Dubai’s bull run hit another milestone yesterday as the main stock measure doubled since the start of the year.
Shares advanced again after the America’s central bank’s decision to taper its US$85 billion a month stimulus, bringing year to date gains to 99.9 per cent.
Sentiment was buoyed by the United States Federal Reserve’s redoubling of its commitment to keep interest rates at record lows for some time.
“Investors have had quite some time to consider the beginning of the end of quantitative easing and so this is not a shock. Also, the flip side of the taper is slightly better economic growth, which is ultimately what investors want to see,” said Hasnain Malik of Frontier Alpha Research, a business and political research company based in Dubai.
The Dubai Financial Market General Index edged 1.11 per cent higher to 3,243.42. It has now climbed 99.9 per cent this year, making it the second best performing index behind Venezuela’s stock market index. The Abu Dhabi Securities Exchange General Index closed up 1.09 per cent at 4,139.22. It is the third best performing index this year, with gains of 57.3 per cent.
Markets in Asia and Europe also moved higher.
The positivity was in contrast to the fretting by local and global investors in recent months about when the Fed would begin to unwind its economic support plan, rolled out following the global financial crisis.
On Wednesday, the Fed said it planned to whittle down its quantitative easing to zero by the end of next year. Starting next month, it would trim $10bn a month from the programme.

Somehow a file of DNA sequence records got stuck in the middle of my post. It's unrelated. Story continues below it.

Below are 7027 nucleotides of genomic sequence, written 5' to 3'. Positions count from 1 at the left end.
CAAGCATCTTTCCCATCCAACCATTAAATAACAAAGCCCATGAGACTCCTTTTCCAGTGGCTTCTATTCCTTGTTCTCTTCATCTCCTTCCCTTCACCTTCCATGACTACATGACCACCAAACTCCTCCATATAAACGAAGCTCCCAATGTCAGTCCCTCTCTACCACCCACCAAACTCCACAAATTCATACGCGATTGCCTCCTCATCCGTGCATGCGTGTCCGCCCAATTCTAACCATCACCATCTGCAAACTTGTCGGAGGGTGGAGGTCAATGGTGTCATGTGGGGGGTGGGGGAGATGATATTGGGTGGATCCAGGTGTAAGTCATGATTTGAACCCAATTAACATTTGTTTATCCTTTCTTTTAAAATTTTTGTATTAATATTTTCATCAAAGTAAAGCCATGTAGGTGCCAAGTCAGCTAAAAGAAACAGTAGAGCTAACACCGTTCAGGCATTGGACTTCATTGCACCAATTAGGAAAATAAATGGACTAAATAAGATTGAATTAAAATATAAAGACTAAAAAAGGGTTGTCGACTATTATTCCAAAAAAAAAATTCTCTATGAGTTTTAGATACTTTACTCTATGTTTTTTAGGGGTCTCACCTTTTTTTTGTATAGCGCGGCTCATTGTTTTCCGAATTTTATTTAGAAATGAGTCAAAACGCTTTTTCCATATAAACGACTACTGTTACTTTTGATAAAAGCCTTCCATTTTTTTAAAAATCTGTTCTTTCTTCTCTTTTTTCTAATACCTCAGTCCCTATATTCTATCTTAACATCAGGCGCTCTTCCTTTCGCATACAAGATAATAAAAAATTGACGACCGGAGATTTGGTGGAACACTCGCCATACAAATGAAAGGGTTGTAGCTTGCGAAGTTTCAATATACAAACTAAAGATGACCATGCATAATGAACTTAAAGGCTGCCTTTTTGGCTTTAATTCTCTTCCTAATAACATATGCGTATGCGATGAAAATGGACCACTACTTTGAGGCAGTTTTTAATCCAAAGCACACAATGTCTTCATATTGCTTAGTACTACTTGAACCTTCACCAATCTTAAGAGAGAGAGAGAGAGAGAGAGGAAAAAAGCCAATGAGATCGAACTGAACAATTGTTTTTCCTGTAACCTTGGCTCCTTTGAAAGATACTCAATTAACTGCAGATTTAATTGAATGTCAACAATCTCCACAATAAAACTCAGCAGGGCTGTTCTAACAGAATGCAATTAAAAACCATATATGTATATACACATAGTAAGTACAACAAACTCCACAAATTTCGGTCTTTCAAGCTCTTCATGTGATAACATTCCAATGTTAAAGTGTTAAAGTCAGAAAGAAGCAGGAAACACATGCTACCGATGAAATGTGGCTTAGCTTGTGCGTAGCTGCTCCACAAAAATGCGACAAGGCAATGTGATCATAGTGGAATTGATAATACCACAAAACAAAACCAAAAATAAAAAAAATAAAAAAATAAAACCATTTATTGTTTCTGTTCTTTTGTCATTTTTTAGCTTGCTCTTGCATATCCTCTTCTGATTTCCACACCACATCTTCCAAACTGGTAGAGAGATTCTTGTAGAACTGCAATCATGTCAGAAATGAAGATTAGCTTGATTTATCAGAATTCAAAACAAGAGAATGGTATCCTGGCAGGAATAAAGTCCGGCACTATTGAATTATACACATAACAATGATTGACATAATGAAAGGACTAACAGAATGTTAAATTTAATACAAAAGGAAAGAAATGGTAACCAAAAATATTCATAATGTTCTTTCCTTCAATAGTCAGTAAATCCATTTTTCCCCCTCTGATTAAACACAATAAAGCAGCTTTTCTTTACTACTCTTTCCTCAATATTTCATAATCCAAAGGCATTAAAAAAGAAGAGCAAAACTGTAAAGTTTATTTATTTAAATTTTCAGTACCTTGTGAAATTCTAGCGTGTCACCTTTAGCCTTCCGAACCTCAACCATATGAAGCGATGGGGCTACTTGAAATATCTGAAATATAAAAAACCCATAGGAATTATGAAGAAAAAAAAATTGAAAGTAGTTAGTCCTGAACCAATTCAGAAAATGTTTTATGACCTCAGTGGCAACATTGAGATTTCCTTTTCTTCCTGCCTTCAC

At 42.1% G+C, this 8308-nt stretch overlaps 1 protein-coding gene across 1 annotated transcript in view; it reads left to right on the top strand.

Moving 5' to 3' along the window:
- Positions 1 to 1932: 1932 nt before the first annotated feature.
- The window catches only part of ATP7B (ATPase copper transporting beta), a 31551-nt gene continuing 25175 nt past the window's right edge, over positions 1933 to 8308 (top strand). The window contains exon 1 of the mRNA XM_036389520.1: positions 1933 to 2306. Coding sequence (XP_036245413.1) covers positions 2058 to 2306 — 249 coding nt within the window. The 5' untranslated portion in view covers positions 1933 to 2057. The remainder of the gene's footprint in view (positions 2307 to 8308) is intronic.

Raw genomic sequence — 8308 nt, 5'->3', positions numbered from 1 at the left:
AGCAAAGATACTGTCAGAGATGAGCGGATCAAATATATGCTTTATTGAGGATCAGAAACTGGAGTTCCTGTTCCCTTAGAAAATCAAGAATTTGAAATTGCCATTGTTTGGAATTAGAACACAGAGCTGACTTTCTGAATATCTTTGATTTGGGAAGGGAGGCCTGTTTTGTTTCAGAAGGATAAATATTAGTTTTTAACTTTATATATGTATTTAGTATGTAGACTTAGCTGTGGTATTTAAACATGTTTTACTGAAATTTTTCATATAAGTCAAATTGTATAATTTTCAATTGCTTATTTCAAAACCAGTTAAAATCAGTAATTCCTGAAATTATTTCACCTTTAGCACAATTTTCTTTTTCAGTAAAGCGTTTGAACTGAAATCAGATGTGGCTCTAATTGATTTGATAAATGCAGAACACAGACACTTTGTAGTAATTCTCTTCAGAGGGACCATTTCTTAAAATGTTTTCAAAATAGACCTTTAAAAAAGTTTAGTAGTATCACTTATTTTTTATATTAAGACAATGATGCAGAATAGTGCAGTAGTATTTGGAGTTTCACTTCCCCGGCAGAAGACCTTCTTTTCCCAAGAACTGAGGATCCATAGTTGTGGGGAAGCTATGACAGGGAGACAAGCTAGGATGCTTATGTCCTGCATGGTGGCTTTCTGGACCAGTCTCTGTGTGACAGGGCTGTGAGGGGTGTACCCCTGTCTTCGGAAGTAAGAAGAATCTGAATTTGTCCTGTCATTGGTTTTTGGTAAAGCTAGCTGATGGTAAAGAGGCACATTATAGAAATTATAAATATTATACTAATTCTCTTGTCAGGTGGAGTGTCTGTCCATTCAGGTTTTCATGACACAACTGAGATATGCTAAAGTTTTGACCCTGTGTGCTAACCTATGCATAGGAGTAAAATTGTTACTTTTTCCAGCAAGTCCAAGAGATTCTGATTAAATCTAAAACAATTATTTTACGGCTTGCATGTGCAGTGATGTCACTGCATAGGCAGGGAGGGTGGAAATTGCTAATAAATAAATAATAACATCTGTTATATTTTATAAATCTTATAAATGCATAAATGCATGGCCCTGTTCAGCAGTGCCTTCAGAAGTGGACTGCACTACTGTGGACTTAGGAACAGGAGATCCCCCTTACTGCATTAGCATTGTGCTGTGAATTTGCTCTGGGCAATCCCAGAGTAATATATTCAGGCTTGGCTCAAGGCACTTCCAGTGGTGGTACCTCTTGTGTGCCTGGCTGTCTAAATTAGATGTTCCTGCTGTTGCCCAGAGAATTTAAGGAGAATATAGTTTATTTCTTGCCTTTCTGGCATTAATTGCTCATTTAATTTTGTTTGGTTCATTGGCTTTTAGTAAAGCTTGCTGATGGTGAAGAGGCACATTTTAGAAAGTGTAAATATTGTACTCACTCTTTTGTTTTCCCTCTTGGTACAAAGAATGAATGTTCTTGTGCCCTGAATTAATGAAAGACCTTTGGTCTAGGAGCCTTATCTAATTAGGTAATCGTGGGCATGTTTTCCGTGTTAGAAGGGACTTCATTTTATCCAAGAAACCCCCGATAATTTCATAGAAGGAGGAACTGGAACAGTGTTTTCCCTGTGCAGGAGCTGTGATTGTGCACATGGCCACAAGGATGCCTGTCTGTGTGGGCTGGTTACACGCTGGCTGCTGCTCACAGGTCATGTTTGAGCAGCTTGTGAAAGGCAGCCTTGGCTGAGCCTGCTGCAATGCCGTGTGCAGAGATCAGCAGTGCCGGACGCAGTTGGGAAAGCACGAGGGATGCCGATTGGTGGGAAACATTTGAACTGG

Although the timing of the announcement surprised some observers, the Fed has signalled in recent months that it was preparing to unwind its bond-buying scheme.
The US dollar received a lift, climbing as much as ¥104.37 and the euro slid back to $1.3667. Oil prices slipped, with North Sea Brent crude losing 21 cents to $109.42 a barrel.
“We expect limited negative economic implications for the GCC once the US starts scaling back its asset-purchase programme, especially in an emerging markets context given their strong current account surpluses,” said Monica Malik, the chief economist of EFG-Hermes, the Egyptian bank. “However, we see the Fed tapering contributing to a lower oil price in 2014, with a stronger US dollar outlook.”
The Fed’s governing committee cited strong employment growth as a factor behind its tapering announcement. It forecast the jobless rate would drop to 6.3 per cent next year from its current level of 7 per cent.
In a bid to soften the impact of its decision, the central bank offered more guidance on when it would begin to raise interest rates.
It kept its unemployment threshold unchanged at 6.5 per cent but stressed it would be appropriate to keep rates at near zero “well past” the time when the jobless rate did drop below that level.
Tim Fox, the chief economist of Emirates NBD, said the first rate increase was likely to be in 2015.
That could reverse the cheap borrowing governments and companies in the GCC have benefited from since the global downturn as policymakers have mirrored the loose monetary policy of the US.
“We expect global long-term rates to move upwards, especially in the GCC where the currencies are pegged to the US dollar, resulting in widening credit spreads, steepening yield curves, though Libor rates should remain low,” said Jaap Meijer, the executive director of equity research at Arqaam Capital, the investment bank.